Counties that ban alcohol sales have more meth lab seizures per capita, compared with counties where liquor sales are legal, a new study suggests.
The University of Louisville researchers say local alcohol bans increase the costs of obtaining alcohol.
This reduces the relative price of illicit drugs, The Wall Street Journal reports.
The findings were reported this weekend at the American Economic Association annual meeting.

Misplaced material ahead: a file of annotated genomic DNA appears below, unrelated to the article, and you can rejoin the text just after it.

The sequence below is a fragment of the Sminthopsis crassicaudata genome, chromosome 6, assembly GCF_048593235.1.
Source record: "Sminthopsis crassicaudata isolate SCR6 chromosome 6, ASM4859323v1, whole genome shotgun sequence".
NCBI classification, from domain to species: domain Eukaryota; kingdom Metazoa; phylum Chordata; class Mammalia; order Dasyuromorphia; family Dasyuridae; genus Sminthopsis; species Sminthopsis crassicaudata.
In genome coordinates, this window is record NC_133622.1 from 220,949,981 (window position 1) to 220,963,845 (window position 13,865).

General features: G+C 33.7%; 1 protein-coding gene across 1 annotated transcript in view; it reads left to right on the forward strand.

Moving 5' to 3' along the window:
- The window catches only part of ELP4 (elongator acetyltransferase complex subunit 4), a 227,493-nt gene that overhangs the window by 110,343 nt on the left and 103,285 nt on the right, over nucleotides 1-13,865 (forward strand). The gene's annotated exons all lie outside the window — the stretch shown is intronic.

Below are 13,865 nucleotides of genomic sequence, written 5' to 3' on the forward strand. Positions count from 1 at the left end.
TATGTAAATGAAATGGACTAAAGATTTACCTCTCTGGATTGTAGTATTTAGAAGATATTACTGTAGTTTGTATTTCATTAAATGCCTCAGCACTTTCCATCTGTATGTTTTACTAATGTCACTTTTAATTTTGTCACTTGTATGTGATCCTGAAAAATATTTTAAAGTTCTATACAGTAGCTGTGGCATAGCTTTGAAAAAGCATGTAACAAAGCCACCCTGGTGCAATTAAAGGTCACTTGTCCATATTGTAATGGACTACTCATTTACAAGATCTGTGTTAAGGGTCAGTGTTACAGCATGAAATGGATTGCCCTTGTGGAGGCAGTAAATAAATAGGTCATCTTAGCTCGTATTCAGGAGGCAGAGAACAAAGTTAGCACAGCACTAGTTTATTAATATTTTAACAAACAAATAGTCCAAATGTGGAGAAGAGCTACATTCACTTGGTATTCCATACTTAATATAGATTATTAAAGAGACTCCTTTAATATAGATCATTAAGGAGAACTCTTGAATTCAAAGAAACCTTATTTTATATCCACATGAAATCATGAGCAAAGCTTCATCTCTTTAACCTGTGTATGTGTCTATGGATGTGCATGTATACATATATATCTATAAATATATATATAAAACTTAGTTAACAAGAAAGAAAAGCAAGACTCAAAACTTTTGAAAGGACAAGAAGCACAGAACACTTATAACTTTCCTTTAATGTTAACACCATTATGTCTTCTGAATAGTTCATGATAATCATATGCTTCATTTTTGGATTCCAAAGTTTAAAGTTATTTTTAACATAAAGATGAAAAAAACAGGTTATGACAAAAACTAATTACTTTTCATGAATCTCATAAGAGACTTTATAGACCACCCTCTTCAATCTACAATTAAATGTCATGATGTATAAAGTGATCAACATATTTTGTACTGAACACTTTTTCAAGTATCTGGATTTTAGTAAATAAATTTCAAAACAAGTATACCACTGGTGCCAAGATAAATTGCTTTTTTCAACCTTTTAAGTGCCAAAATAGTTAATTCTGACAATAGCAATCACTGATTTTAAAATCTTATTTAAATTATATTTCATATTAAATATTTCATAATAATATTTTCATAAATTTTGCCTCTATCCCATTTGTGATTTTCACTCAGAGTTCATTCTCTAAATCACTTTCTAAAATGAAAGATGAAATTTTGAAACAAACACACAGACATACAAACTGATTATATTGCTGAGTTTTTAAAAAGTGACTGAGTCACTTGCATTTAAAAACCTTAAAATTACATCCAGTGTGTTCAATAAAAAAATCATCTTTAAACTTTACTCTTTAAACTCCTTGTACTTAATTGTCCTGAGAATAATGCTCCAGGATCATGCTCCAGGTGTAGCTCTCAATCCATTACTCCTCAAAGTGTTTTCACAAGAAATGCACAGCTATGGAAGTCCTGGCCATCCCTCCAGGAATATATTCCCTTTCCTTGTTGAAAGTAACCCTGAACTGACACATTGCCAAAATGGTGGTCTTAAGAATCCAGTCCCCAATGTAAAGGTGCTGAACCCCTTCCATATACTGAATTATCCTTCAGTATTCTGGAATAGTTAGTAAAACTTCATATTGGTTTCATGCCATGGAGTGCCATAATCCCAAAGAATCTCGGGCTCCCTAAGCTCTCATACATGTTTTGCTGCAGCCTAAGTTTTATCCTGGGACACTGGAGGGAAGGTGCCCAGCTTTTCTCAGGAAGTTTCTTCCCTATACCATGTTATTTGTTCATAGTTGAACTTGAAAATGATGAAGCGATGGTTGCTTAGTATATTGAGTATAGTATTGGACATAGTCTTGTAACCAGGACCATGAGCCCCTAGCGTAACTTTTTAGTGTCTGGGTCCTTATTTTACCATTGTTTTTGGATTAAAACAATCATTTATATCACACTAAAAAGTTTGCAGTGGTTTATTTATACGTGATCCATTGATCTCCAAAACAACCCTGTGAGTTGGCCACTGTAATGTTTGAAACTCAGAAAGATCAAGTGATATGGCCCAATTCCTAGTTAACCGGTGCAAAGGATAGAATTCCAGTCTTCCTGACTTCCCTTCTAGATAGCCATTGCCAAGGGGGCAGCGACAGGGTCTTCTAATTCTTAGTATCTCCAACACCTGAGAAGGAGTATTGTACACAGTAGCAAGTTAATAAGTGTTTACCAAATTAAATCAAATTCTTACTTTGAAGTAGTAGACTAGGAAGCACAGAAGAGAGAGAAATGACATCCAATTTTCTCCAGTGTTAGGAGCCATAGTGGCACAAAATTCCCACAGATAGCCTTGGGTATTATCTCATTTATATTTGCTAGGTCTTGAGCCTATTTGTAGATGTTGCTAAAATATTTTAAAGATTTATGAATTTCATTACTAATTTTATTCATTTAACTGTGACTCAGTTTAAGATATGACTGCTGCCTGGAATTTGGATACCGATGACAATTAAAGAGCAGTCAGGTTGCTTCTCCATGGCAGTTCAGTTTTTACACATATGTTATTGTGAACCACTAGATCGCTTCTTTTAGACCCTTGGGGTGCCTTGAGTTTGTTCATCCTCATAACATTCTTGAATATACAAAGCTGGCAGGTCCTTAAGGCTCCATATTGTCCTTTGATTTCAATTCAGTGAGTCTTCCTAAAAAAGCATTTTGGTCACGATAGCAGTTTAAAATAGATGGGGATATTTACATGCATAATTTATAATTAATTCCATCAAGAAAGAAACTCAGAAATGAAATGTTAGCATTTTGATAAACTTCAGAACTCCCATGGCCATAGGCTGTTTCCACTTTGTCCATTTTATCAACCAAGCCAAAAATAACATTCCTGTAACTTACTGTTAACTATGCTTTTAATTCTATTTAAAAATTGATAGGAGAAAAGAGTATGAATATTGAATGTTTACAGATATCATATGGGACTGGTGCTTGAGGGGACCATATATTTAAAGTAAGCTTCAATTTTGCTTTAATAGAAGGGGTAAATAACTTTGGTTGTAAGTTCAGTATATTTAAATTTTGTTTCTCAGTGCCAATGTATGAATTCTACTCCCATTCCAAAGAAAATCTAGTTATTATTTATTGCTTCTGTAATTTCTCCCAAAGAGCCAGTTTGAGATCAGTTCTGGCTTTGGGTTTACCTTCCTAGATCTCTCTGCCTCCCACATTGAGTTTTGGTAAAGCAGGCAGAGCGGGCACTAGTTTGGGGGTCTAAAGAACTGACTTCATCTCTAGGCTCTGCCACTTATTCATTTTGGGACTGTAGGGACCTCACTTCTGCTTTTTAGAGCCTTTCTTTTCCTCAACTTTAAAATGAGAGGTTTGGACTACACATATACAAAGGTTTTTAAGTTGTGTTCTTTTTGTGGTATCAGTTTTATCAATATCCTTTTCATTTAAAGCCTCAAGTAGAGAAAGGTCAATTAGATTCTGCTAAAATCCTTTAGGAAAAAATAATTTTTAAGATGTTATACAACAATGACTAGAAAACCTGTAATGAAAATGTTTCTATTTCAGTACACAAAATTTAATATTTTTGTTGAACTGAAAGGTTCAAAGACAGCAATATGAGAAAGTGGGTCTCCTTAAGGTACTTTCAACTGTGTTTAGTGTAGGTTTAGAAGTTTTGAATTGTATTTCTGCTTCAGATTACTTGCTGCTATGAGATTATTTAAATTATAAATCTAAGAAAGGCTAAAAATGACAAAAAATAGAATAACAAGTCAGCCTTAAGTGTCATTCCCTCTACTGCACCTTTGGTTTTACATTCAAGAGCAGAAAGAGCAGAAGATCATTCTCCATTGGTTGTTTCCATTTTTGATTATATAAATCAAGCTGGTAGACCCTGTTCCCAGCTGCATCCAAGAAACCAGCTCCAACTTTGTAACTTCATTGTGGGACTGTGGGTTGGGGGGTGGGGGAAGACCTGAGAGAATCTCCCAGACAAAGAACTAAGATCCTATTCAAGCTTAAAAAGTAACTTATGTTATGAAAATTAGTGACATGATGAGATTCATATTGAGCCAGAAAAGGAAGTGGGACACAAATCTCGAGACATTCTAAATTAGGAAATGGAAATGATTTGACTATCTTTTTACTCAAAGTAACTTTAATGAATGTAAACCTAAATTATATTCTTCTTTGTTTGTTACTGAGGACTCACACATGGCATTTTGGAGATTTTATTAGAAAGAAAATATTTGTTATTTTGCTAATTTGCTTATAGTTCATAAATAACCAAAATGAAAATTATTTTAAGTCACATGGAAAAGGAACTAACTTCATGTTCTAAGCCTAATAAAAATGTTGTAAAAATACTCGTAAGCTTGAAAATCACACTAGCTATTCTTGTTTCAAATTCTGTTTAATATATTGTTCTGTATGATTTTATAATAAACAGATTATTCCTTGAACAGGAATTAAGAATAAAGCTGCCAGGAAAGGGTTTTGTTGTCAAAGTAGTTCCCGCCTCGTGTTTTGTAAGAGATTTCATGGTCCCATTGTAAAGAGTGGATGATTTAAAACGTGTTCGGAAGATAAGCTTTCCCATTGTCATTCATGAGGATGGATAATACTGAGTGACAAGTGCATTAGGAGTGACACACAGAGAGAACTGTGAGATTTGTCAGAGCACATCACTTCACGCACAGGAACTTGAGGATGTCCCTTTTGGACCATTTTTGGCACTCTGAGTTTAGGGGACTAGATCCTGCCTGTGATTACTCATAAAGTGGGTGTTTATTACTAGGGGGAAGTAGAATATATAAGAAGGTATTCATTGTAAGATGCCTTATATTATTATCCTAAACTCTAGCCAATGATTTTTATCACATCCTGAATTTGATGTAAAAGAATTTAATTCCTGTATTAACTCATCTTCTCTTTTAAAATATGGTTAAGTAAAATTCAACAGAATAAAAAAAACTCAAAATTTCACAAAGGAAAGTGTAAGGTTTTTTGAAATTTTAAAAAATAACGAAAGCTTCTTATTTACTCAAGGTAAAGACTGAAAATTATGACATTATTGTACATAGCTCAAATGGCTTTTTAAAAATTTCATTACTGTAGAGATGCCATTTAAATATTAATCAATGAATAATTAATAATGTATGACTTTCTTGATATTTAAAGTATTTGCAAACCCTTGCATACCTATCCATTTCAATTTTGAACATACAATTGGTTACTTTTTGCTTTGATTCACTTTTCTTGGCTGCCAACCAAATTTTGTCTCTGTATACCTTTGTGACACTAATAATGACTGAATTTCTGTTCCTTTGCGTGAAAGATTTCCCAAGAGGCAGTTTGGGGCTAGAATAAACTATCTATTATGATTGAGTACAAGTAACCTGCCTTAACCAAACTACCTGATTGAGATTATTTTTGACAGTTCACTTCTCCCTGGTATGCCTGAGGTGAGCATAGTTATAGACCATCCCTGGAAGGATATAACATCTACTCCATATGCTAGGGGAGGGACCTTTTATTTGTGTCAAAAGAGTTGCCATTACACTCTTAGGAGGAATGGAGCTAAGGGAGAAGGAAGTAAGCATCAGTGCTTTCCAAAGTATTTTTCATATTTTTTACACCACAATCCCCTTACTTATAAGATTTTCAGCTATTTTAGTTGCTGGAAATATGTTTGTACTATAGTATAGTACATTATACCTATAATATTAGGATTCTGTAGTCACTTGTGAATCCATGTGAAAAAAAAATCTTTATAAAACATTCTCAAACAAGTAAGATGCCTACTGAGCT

The researchers analyzed data from 2004 to 2010 in Kentucky, where rules concerning alcohol sales vary by locality, and where meth lab seizures are relatively common.
They found counties that ban alcohol sales have two more lab seizures per 100,000 residents annually, compared with counties that allow alcohol sales. This suggests meth production is more common in areas where alcohol sales are outlawed, they said.
The state could reduce the number of meth lab seizures by 17 to 30 percent per year if all counties allowed alcohol sales, the researchers concluded.